Our smartphones can be wonderful things, we have our lives in the palm of our hands. Whether it be as a sat nav, music library or camera, they certainly have their pluses. But with most of us having multiple messaging apps and our emails on our phones too they are also a means of people contacting us at anytime and anywhere. It’s becoming impossible to switch off, in all senses, and being constantly distracted by notifications is actually harming our health.
“When we are always contactable, our nervous system is continuously in its more active state, we can get addicted to the dopamine hit that comes with our phones pinging away. ” explains Avni Trivedi, Zero-Balancer and Tri-Yoga Osteopath.
“We need the balance of the parasympathetic nervous system, which functions to ‘rest and digest’. This is the state where the heart rate and blood pressure is lower, and digestion is regulated.” If we are always switched on, the brain is in its most vigilant, active state. It’s not efficient to constantly be in this state of alertness. When we are constantly ‘on’ we miss the natural moments of rest and time to recentre which would ordinarily occur in a day.
“Our brain needs rest,” adds Elisabetta Franzoso, Life Coach. “Like a computer needs to be switched off, our brain needs to be still. It is in those moments that it can recharge and re-energise. If we don’t ever switch off our phones we can become stressed, negative and unfocused, and it may even make us feel more tired than normal as the brain is not resting as it should.”
So if you feel tired all the time despite getting a reasonable amount of sleep and not over-exercising, it could be that you need more time switched off as you are overloading your exhausted brain.
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As well at knowing we are constantly contactable we also find it hard to focus when we are constantly interrupted. It’s thought that we are receiving notifications approximately eight minutes on average. When we acknowledge a message, even if we don’t respond to it then, it takes up to 20minutes to regain the focus on the task we were originally working on.
“We are living in an increasingly distracted and therefore reactive world,” says Avni. “One of the big issues with that is losing the ability to work in a focused way.”
Not being able to get on with the task in hand means that jobs and chores take longer than they should and we end up getting less sleep as we can’t fit so much into our day. We also have the added feeling of failure and anxiety from ‘being behind’ all the time and like we are racing to catch up with ourselves.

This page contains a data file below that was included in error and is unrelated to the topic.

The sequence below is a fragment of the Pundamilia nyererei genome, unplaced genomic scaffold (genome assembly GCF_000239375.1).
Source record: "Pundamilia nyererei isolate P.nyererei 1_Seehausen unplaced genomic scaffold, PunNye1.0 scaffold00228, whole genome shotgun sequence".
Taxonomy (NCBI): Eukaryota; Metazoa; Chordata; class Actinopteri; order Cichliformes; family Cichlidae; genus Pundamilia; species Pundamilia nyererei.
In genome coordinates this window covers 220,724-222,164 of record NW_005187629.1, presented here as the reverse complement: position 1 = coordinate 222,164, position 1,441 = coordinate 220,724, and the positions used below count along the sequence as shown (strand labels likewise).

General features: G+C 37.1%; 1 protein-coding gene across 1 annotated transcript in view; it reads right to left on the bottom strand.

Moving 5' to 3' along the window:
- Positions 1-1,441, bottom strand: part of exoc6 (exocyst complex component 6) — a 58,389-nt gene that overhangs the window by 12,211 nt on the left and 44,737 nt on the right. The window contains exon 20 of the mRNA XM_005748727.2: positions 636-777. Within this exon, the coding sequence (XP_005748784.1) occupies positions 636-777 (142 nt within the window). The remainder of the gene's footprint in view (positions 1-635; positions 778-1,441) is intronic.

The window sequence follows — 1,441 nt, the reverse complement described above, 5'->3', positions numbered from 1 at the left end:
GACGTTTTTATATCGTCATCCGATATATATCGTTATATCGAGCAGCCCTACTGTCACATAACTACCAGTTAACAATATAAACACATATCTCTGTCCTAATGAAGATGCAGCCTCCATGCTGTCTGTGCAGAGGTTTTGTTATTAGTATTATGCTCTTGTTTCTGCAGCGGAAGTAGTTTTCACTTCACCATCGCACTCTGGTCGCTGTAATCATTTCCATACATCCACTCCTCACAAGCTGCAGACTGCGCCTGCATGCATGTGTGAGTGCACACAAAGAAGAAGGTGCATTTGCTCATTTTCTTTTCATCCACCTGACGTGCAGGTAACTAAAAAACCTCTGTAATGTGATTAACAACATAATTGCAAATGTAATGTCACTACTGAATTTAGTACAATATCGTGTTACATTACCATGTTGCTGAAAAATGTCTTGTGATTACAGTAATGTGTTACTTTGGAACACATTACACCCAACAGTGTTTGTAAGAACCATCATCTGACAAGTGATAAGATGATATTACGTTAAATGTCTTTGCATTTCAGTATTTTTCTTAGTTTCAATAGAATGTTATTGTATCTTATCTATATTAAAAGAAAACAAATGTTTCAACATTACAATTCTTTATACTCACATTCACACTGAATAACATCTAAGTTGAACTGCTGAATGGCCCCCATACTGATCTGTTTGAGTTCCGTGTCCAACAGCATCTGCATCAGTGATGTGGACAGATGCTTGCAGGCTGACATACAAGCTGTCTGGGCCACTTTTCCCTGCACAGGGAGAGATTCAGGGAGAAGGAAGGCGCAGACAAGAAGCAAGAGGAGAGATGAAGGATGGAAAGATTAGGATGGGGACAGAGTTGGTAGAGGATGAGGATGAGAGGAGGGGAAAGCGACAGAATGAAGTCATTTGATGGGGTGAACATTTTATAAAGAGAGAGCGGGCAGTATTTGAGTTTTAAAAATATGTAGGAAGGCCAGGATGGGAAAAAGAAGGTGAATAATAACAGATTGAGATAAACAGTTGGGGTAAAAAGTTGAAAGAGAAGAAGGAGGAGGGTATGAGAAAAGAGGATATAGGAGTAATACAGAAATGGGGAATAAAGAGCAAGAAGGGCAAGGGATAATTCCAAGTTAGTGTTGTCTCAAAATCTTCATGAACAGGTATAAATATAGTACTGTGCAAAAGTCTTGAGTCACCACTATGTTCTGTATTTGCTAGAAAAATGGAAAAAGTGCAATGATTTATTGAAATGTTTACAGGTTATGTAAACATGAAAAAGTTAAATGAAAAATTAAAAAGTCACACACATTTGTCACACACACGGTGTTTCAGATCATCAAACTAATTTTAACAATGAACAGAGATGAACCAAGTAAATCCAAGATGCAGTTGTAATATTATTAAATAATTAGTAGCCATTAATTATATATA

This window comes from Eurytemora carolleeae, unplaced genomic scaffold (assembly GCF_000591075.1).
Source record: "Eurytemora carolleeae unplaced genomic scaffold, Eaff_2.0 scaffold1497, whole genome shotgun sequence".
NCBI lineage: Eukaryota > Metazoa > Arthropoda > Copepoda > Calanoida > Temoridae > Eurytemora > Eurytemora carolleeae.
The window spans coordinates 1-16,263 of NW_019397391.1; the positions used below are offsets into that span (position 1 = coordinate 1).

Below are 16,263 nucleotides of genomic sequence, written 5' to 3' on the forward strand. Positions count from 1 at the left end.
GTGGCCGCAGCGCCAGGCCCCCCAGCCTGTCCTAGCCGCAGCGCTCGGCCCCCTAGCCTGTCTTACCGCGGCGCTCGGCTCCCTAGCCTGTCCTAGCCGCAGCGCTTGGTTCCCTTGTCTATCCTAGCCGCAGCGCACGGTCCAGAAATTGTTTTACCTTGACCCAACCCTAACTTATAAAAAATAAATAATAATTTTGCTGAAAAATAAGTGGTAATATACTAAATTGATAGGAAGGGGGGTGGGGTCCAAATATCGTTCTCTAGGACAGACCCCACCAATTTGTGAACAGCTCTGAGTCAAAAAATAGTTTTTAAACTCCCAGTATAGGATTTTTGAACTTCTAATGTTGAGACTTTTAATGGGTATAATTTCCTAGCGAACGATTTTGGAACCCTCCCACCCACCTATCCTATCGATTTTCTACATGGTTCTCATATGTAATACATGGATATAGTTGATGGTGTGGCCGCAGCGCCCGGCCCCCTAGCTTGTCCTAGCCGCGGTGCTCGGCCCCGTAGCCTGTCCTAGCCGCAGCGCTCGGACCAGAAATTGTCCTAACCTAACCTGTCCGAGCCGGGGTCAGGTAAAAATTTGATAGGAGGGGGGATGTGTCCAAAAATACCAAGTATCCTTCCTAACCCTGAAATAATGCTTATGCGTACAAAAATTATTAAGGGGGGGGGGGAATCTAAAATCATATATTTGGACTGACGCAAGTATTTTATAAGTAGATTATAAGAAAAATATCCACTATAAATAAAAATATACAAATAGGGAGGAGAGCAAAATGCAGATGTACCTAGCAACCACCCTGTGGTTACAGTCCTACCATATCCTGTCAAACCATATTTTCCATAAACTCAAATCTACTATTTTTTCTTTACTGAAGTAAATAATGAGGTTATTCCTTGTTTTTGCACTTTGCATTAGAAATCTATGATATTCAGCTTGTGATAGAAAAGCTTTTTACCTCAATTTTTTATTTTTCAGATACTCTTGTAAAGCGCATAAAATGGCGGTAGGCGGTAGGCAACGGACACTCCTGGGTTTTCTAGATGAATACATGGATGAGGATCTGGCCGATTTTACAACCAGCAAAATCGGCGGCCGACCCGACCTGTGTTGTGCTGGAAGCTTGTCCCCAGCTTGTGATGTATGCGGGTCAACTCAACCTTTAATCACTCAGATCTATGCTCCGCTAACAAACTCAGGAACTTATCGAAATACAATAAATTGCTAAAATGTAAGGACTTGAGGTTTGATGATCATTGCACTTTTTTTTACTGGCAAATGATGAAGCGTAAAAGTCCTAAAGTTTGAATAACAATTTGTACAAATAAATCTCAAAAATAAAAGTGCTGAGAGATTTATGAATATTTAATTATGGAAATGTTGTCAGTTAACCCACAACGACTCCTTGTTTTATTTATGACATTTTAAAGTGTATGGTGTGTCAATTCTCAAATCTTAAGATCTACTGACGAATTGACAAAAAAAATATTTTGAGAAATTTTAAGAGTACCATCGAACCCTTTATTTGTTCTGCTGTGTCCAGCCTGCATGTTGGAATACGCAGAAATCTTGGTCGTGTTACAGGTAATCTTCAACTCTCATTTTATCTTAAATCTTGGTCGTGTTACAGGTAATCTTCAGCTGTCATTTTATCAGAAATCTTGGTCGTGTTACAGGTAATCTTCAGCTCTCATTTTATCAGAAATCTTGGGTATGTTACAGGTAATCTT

If you think of the phone in your house when you were growing up you probably remember using it sparingly and being the person to actively make the call. With smartphones we are bombarded with messages and information which requires us to react instead. We are less proactive in the exchange. And over all more stressed.
“The instant connectivity creates ‘FOMO’ or ‘fear of missing out’, explains Anvi. “If we prioritize replying to other people, we may be overriding our own needs. Life becomes reactive if there isn’t a moment to pause and then respond. When we are bombarded with technological noise, we aren’t able to hear our body intuition as well. That instinct to know when you need to check in on a friend, for example, is innate in us all.”
By being switched on to our smartphones we are actually switching off from our feelings. “I have noticed when speaking with my clients that we have come to live more and more in an almost robotic state,” says Elisabetta. “Our minds are never empty or resting, we hardly ever simply sit still without checking our phones. For me this means that we are detaching from our bodies, meaning we can no longer truly listen to our needs, even the most basic such as drinking enough water, sleeping enough and getting enough rest. We have become detached and this needs to change.”
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Most of us know we should regulate our mobile screen time but it can seem so hard. Having your smart phone with you all the time is the norm. The technology makers know how to get us addicted to their products and spark a desire to always check them. They have become so much part of life it’s almost impossible to understand how we can function without them. But you can break your dependence.
“It’s worth switching off as many notifications and alerts as possible so that you don’t have the Pavlov’s dog response of responding to the phone,” advises Anvi. “I’ve taken Facebook off my phone and log out of social media accounts on my laptop. Those extra few seconds help to break the pattern of constant checking. Apps like Freedom are really helpful too to block access when you need to work. Scrolling is such an automatic, physical process, so keep the phone out of easy reach, and keep your hands occupied.”
Try andset boundaries so that you can have periods of time without your phone. Ideally switch off at some point in the evening so your mind is more present before you go to bed and try to do something that connects you to your mind and body first thing in the morning before you reach for your phone. Stretching, meditation, journaling are all great ways to do this. Start leaving your phone behind when you go out for a meal, or have a day a week where you put the phone in a drawer. Any habit needs a change from time to time.
“Set aside a time in the day when you respond to messages and are contactable, let your friends and family know this is when they will get a response from you. Turn your phone off and be present, if you can’t manage this for long, choose an hour a day where you do an activity away from your phone,’ says Elisabetta. Gradually you will feel less need to be technologically connected – and you will also likely find you get a lot more done in a day too!